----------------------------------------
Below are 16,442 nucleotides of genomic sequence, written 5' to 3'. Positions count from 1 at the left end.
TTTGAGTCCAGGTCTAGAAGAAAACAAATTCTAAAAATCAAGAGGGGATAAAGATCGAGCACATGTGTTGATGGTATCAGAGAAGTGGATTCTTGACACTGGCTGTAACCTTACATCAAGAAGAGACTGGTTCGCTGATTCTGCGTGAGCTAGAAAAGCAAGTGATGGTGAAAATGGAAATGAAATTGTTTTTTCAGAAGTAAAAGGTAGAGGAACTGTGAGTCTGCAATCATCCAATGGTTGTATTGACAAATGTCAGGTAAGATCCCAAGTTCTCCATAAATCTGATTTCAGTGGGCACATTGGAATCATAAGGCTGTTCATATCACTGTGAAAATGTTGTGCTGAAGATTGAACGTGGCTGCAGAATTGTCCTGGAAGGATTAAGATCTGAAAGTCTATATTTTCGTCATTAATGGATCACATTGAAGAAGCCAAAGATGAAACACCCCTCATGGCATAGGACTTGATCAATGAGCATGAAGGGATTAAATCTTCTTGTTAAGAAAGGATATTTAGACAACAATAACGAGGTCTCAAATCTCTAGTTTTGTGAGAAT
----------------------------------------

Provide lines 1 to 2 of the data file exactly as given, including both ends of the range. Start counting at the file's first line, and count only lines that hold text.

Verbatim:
Below are 16,442 nucleotides of genomic sequence, written 5' to 3'. Positions count from 1 at the left end.
TTTGAGTCCAGGTCTAGAAGAAAACAAATTCTAAAAATCAAGAGGGGATAAAGATCGAGCACATGTGTTGATGGTATCAGAGAAGTGGATTCTTGACACTGGCTGTAACCTTACATCAAGAAGAGACTGGTTCGCTGATTCTGCGTGAGCTAGAAAAGCAAGTGATGGTGAAAATGGAAATGAAATTGTTTTTTCAGAAGTAAAAGGTAGAGGAACTGTGAGTCTGCAATCATCCAATGGTTGTATTGACAAATGTCAGGTAAGATCCCAAGTTCTCCATAAATCTGATTTCAGTGGGCACATTGGAATCATAAGGCTGTTCATATCACTGTGAAAATGTTGTGCTGAAGATTGAACGTGGCTGCAGAATTGTCCTGGAAGGATTAAGATCTGAAAGTCTATATTTTCGTCATTAATGGATCACATTGAAGAAGCCAAAGATGAAACACCCCTCATGGCATAGGACTTGATCAATGAGCATGAAGGGATTAAATCTTCTTGTTAAGAAAGGATATTTAGACAACAATAACGAGGTCTCAAATCTCTAGTTTTGTGAGAAT